The IsraPulp Collection at ASU Library is a distinctive collection of Hebrew-language rare books, pamphlets, periodicals, serial publications and other print materials. The collection documents the production of popular fiction and counterculture literature in Mandatory Palestine under British administration (1920–1948) and the State of Israel, with emphasis on the 1950s–1960s.
Like similar research collections of genre literature, the IsraPulp Collection brings together a variety of print texts and images that weave—beyond the formulaic content—a particular story about the culture they emerged from. In the case of the Israeli melting pot, texts formulated as crime fiction, detective stories, Westerns, romance, sci-fi, war novels or political cartoons illustrate an origin story like no other. That story is in large part about the socio-political circumstances that shaped the literary legacy in Israel as a whole, including the extra- marginalization of publications deemed non-canonical.
Alongside Hebrew translations of works by the likes of Agatha Christie, Karl May, Mickey Spillane and Frank Gruber, many of the items in the collection were pseudotranslated. In other words, they were originally written in Hebrew but published as translated texts in compliance with unwritten norms that governed Hebrew publishing until the early 1980s. For example, most of the Tarzan stories in the collection were "based on Tarzan stories attributed to Edgar Rice Burroughs," as they are described in the ASU Library catalog. In order to provide such Hebrew pulps the appearance of real translations, publishers ”borrowed” their cover art from American postwar pulps or period popular films.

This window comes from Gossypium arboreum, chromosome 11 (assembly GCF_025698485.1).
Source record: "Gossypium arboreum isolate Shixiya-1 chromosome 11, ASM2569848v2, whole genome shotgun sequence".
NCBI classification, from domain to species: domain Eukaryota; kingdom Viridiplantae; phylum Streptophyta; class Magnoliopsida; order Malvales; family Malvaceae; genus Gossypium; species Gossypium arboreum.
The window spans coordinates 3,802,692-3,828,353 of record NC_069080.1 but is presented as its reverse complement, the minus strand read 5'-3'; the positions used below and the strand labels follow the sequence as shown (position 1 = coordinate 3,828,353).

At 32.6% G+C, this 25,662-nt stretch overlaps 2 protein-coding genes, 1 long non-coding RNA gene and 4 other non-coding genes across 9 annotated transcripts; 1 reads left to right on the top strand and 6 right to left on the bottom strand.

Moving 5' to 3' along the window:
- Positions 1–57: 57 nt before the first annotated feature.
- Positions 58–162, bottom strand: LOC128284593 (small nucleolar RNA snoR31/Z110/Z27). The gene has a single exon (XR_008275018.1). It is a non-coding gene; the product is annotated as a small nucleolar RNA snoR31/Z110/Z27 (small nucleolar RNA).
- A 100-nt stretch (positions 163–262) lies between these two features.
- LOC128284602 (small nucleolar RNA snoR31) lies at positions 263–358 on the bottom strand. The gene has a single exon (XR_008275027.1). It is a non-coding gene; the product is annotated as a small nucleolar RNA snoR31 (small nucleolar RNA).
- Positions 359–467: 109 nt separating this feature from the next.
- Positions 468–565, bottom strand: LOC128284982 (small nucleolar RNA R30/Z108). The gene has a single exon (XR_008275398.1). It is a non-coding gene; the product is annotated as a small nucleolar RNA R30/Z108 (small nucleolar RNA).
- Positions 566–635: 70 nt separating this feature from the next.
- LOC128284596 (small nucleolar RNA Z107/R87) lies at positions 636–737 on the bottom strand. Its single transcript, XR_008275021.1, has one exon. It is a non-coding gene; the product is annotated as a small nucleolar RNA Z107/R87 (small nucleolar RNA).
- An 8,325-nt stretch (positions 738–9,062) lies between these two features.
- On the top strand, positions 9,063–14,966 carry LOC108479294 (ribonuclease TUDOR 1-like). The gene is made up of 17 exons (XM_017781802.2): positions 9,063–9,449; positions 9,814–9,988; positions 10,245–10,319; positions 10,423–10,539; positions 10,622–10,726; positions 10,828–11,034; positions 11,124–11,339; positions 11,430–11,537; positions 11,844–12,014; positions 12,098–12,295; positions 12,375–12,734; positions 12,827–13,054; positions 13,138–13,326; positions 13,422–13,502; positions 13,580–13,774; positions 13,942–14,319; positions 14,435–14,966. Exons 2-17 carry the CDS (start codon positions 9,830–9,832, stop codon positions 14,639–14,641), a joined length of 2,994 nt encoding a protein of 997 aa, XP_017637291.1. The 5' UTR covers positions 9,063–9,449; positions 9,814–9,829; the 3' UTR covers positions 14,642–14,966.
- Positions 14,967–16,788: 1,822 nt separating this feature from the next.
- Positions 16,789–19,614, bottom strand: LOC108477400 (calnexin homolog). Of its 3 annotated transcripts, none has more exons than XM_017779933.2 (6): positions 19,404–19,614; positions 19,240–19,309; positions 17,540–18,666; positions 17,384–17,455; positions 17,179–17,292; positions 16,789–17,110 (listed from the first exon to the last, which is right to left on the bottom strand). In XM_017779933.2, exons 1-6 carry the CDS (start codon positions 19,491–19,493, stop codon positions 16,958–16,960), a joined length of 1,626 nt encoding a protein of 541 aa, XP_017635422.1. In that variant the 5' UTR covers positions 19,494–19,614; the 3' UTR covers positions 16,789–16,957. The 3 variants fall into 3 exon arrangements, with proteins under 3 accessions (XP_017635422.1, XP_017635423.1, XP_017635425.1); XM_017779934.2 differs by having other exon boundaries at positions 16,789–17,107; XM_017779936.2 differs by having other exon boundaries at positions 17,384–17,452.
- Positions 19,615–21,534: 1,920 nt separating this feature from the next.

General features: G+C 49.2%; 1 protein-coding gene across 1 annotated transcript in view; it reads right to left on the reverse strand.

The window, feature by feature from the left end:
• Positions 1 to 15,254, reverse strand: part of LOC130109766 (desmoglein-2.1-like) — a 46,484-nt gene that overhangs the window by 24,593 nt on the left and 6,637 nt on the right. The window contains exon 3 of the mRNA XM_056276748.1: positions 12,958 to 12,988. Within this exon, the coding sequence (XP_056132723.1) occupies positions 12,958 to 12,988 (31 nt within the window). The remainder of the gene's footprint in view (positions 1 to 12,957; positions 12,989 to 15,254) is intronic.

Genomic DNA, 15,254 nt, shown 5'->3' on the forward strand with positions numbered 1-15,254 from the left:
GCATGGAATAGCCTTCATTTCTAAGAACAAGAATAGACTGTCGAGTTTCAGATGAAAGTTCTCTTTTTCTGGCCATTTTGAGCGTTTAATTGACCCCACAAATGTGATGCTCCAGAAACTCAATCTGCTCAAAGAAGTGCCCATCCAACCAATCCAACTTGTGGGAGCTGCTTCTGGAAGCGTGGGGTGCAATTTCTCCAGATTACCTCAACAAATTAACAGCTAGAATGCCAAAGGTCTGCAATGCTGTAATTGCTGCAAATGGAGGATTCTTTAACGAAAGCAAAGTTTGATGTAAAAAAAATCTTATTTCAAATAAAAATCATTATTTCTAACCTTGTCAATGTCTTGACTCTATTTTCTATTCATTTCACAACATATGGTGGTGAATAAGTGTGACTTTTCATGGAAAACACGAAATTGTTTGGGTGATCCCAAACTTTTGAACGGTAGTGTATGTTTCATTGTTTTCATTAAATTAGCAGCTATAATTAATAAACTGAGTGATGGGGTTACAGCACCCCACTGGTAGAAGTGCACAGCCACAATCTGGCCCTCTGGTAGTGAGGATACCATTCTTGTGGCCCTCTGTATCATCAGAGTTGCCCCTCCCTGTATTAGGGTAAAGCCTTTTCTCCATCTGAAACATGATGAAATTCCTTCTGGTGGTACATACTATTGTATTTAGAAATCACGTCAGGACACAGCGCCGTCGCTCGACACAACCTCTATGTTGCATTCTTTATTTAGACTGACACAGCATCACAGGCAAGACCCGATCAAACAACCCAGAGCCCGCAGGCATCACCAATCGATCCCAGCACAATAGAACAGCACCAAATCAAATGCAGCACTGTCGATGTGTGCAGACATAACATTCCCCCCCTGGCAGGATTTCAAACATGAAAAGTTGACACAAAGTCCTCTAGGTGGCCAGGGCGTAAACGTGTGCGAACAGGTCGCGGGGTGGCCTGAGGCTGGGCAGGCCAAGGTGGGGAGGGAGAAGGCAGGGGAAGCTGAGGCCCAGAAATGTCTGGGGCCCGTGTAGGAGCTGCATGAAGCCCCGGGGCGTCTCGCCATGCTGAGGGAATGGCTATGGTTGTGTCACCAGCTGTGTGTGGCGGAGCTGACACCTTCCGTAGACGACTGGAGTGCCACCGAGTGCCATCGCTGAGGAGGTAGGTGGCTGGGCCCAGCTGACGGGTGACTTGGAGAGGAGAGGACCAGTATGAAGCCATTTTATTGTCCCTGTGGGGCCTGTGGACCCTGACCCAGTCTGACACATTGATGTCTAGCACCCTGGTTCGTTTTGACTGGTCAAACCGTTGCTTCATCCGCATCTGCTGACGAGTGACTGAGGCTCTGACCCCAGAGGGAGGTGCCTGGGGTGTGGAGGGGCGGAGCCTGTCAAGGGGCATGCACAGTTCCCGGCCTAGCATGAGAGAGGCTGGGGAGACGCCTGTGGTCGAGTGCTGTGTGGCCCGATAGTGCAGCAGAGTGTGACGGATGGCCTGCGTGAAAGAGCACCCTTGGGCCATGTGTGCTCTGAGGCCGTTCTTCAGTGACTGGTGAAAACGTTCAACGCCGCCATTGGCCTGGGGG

Very much like the American pulps these Hebrew pseudotranslations attempted to emulate, some collection items are inspired by and associated with cold-war rhetoric and heavily masculinized codes of conduct, their tone portraying a sexist and bigoted worldview. Such publications diverged immensely in their content and language from contemporary original works published in Modern Hebrew; however, both literary domains grappled with the ethos of the Sabra (native-born Israeli man) and his textual representation.
Westerns were at the top of the Hebrew pulps list in the late 1950s and early 1960s. “A Gunslinger Way” by the pseudonymous "Buck Geoff" is typical, featuring a photo of Ricky Nelson from the 1959 Rio Bravo film on its cover. No translator or publisher are listed on the 32-page booklet, which is one of the earliest examples for the use of the Hebrew word for “Western” as a textual genre. As suggested in the subtitles (Gunslinger—Gambler—Drinker; Can a GIRL Make “Doc” Holliday Change his Ways?), this Hebrew Western has nothing to do with the 1959 film. It retells the story of Doc Holliday, who in this version did not die of tuberculosis after the OK Corral gunfight, but instead lived happily ever after with Bella in a Western town—after fighting the bad guys who killed her husband, burned her farm down, robbed the local bank, etc. A digital image of this cover art, and a few others, are featured in the Global Westerns interactive touch-screen display at the Autry Museum of the American West in Los Angeles.
To learn more about Hebrew Westerns, I invite you to read my essay, “My Heart Is in the West and I Myself Am on the Eastern Edge: Hebrew Pulp Westerns and the Sabra Cowboy," published in The Literary Western in the Global Imagination (Brill, 2022).
To access collection items, consult the ASU Library libguide. A special display of materials from the IsraPulp Collection will be featured at an upcoming ASU Library Archives Wednesday event on September 20. Visit ASU Events for more information and registration.
– Rachel Leket-Mor, Curator, Open Stack Collections